Japan again urges all countries that have not yet ratified the CTBT to do so at the earliest date possible. Japan urges Annex II countries, whose ratification is required for the CTBT to enter into force, especially those nine countries that have signed but not ratified the Treaty, to ratify it, and those three countries that have neither signed nor ratified the Treaty to sign and ratify it.

Mr. President,

The verification regime prescribed by the CTBT is unprecedented in the history of monitoring technology since it covers the earth with one unified monitoring system. The verification technology of the CTBT makes it extremely difficult to clandestinely conduct nuclear tests without having the world know about it. This verification technology thus represents a significant added deterrent against nuclear testing. The work being done by Mr. Hoffmann , Executive Secretary of the CTBTO Provisional Technical Secretariat (PTS) to set up the CTBT verification regime is highly valued by Japan.

Since Japan experiences earthquakes frequently, it possesses the world's most advanced seismological know-how. Japan has made use of this knowledge to provide technical assistance to developing nations. I would like to announce that Japan launched its "CTBT National Operation System" last year and has started constructing and preparing facilities in Japan for the International Monitoring System.

Mr. President,

All the states possessing nuclear weapons have now declared a moratorium on nuclear testing. Although moratoria on nuclear testing will not replace the Treaty, I value them and strongly urge these states to maintain their policies pending the entry into force of the Treaty. I also strongly urge all the states once again not to carry out any nuclear weapon test explosion at any place.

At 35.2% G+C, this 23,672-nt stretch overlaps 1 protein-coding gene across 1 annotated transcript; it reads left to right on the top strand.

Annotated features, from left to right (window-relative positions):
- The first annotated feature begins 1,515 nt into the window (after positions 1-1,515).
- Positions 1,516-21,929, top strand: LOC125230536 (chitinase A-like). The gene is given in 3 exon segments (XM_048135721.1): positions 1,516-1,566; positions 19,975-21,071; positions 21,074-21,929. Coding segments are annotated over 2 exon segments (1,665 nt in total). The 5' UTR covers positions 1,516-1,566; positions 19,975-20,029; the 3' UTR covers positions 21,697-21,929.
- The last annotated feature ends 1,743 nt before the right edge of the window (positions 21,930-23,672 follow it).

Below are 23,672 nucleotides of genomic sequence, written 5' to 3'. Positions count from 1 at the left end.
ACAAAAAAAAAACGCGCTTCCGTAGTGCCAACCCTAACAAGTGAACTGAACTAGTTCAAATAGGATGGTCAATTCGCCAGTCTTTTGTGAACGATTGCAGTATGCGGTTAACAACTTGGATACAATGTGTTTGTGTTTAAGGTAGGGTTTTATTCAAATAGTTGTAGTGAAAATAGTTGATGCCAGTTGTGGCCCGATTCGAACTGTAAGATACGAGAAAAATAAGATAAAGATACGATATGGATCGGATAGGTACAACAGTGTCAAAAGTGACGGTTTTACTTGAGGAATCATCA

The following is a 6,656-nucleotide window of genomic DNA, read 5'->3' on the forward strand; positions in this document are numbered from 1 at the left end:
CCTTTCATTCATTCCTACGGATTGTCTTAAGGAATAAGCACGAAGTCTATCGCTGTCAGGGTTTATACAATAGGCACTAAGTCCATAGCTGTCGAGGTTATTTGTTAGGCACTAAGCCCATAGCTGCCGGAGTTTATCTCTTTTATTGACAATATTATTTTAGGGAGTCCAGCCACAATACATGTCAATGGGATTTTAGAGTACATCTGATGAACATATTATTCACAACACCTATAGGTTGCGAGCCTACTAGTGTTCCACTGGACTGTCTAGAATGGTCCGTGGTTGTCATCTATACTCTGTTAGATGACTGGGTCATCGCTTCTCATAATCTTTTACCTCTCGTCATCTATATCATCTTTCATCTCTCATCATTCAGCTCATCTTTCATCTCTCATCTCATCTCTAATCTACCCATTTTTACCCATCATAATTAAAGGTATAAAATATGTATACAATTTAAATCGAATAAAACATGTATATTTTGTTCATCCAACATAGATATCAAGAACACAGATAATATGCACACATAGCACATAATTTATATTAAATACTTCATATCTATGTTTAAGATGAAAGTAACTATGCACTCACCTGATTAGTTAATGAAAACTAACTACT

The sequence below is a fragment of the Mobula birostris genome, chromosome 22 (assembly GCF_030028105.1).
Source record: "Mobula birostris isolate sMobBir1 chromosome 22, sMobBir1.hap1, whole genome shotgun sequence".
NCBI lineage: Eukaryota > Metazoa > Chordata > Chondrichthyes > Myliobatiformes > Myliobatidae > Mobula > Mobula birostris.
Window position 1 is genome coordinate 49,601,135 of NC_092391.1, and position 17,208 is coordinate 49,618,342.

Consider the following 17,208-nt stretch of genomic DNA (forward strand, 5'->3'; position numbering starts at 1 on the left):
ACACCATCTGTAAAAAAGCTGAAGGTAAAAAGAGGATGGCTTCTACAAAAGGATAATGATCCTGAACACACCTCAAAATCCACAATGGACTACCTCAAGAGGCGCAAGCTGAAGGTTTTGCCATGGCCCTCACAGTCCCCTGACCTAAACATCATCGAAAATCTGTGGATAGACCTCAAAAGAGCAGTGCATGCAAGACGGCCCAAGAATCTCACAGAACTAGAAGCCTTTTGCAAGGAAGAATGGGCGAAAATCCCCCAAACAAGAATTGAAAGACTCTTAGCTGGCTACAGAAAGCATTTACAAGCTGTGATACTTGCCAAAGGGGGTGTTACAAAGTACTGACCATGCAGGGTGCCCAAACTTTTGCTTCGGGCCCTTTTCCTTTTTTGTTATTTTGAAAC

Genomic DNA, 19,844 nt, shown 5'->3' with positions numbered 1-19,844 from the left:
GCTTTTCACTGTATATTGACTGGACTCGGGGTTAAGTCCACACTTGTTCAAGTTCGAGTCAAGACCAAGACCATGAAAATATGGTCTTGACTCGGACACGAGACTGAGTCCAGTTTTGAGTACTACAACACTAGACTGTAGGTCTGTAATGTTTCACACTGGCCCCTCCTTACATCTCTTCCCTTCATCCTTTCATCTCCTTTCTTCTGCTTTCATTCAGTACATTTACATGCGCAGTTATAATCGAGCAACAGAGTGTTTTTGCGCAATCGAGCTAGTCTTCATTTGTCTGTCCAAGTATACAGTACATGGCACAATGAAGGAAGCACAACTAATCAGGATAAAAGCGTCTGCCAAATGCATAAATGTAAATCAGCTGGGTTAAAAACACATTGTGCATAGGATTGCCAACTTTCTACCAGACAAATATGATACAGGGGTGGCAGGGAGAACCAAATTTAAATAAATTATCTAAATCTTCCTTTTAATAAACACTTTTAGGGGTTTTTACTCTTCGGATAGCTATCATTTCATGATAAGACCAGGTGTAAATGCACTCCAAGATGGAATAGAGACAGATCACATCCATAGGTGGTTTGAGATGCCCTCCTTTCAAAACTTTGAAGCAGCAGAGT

Mr. President,

The CTBT has a crucial role to play in the disarmament and non-proliferation regime built up on the foundation of the NPT. "The importance and urgency of achieving the early entry into force of the CTBT," which was affirmed at the 2000 NPT Review Conference, should certainly be reaffirmed at the 2005 NPT Review Conference. However, I ardently hope that by that time, a major step will have been made toward the full realization of the Treaty. I can assure you that Japan will continue to make every possible effort to promote the early entry into force of the CTBT.

Thank you.

Document to be distributed:

Japan's Initiatives for Facilitating the CTBT's EIF

Commitment for the 3rd Conference on Facilitating the Early EIF of the CTBT

¥Dispatching a joint letter from Japan, Finland, and Austria, urging high-level participation at the Conference and early signature and ratification of the Treaty (191 countries targeted)

Urging non-signatories and non-ratifiers to sign and ratify the CTBT

¥Conducting a joint demarche with Finland and Austria to non-signatory and non-ratifier Annex II countries

¥Hosting a "Friends of the CTBT" Foreign Ministers' Meeting (September 2002, New York)

Enhancement of international cooperation on the CTBT

¥Technological cooperation through Japanese Official Development Assistance (ODA); Japan International Cooperation Agency (JICA) Continuation of the "Global Seismological Observation Training Course" (about 10 trainees annually, a total of 75 trainees accepted so far)

¥On-Site Inspection (OSI) Workshop in Hiroshima (June 30- July 3, 2003) hosted by the CTBTO (50 participants from 14 countries attended the Workshop)

¥Seminar on Benefits of CTBT Regime Membership dealing with civil and scientific applications of verification technology (September 4, 2003) hosted by the CTBTO - Dr. Fukao, Earthquake Research Institute, University of Tokyo, will attend the seminar.

Verification Regime in Japan

¥Setting up the CTBT National Operation System of Japan (November 2002)

¥Commencement of construction and establishment of monitoring facilities in Japan